Court of Protection Disputes

Court of Protection Disputes

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Court of Protection Disputes

The Court of Protection acts as a legal safeguard for individuals who may be unable to make decisions independently, ensuring that their rights and best interests are protected.

Court of Protection Disputes

The Court of Protection acts as a legal safeguard for individuals who may be unable to make decisions independently, ensuring that their rights and best interests are protected. However, there are times when you may not be satisfied with an outcome decided by the Court of Protection or when you are not happy with a deputy or power of attorney and need to address the dispute.


What is the Court of Protection?

The Court of Protection is a specialised legal body that makes decisions for individuals lacking the capacity to do so. It determines a person's capacity to make specific decisions, advises on financial and welfare matters, appoints deputies for ongoing decision-making, validates Powers of Attorney, and has the authority to remove deputies or attorneys failing in their duties. The court also hears objections to the registration of Lasting Powers of Attorney and Enduring Powers of Attorney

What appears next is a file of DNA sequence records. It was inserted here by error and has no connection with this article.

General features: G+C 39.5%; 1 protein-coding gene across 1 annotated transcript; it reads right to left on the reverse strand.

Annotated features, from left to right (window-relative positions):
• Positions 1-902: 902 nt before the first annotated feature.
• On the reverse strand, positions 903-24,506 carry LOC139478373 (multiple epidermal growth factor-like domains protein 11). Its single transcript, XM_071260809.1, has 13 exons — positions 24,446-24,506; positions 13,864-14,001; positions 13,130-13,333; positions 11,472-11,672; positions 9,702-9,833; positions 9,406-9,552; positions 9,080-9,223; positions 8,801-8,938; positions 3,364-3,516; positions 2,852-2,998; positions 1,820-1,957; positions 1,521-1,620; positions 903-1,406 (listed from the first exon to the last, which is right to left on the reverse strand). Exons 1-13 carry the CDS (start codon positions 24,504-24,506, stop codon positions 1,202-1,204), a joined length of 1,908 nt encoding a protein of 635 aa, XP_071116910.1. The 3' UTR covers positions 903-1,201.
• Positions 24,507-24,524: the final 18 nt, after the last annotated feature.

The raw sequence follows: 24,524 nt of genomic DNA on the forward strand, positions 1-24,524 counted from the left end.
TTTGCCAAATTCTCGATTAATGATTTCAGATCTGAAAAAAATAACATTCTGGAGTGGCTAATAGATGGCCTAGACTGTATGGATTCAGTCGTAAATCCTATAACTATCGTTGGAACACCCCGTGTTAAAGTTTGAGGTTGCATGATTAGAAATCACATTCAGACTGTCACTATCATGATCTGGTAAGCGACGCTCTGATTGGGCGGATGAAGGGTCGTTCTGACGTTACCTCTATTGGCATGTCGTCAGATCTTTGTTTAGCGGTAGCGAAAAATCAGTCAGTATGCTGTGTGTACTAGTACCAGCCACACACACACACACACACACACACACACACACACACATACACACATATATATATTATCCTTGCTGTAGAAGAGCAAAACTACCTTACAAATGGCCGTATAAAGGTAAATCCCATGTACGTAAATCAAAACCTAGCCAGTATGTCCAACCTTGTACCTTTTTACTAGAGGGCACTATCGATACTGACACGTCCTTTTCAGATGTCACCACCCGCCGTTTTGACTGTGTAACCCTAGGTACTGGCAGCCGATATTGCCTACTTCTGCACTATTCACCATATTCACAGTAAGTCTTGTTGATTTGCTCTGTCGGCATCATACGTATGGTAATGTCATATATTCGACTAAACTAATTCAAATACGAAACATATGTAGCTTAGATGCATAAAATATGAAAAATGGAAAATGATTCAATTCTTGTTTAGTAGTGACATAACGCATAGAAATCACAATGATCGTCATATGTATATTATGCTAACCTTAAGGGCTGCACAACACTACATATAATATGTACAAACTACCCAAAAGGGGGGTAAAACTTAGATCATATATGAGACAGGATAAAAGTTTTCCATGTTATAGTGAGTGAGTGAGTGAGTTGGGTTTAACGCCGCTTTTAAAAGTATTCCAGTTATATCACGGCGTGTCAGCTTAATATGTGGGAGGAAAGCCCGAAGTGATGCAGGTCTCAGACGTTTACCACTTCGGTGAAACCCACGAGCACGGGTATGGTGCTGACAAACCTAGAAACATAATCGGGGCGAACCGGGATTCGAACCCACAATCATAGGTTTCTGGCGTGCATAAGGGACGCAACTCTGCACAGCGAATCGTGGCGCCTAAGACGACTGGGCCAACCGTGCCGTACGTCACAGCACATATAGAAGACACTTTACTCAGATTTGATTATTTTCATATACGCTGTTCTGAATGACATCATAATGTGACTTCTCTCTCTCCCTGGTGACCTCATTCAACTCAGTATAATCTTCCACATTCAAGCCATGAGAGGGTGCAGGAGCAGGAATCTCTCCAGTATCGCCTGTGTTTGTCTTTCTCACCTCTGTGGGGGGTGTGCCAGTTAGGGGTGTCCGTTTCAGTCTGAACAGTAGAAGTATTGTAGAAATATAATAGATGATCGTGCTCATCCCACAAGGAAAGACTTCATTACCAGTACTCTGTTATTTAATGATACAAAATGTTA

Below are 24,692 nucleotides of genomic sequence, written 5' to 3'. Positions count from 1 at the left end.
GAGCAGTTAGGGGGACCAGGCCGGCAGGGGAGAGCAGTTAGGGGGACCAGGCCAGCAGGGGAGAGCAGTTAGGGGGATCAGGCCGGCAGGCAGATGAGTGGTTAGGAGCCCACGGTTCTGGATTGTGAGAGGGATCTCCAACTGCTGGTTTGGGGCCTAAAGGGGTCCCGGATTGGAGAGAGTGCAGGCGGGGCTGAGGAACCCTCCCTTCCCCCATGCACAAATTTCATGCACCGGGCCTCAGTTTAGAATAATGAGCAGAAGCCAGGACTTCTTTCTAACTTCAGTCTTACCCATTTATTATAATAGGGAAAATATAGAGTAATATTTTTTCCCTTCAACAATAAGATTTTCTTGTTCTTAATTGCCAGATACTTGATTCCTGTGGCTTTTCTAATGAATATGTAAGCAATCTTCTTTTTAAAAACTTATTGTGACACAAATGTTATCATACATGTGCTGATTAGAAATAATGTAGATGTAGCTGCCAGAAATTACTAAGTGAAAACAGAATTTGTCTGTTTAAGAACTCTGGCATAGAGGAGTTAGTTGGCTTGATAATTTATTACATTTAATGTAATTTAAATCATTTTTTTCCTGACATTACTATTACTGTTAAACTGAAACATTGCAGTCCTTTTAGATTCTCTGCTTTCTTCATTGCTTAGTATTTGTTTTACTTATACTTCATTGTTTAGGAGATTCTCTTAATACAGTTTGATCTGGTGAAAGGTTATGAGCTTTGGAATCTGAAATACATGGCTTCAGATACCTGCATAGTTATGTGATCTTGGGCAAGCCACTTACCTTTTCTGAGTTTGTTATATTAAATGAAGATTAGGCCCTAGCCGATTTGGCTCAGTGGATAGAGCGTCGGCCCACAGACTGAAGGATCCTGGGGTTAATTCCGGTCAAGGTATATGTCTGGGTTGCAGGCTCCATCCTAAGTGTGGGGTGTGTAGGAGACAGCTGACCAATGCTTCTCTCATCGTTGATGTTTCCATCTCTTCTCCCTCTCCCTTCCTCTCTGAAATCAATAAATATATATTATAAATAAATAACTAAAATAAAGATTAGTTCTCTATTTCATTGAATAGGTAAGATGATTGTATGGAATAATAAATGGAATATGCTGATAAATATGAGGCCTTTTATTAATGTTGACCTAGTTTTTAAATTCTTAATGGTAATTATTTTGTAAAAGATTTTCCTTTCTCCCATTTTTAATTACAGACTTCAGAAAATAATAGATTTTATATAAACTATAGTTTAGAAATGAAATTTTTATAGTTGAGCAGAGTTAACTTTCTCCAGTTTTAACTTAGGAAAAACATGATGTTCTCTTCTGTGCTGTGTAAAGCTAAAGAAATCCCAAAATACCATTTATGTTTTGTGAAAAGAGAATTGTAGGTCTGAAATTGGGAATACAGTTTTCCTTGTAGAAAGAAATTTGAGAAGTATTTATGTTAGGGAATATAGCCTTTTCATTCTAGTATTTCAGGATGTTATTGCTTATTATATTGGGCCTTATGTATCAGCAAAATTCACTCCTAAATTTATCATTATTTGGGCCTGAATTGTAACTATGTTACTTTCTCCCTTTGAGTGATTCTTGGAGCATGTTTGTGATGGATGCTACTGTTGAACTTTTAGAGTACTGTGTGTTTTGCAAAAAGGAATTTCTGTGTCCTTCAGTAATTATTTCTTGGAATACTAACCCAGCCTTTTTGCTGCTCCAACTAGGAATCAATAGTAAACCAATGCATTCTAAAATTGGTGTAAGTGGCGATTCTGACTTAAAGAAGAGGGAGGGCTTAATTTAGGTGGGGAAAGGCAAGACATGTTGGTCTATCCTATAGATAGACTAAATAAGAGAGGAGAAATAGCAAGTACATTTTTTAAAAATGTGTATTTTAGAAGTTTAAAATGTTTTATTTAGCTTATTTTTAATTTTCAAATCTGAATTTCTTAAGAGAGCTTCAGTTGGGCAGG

The Court of Protection plays a crucial role in overseeing and making decisions under the Mental Capacity Act.


Why do cases go to the Court of Protection?

Cases are brought to the Court when individuals, either directly or through someone representing them, seek permission to make decisions on various aspects of their lives.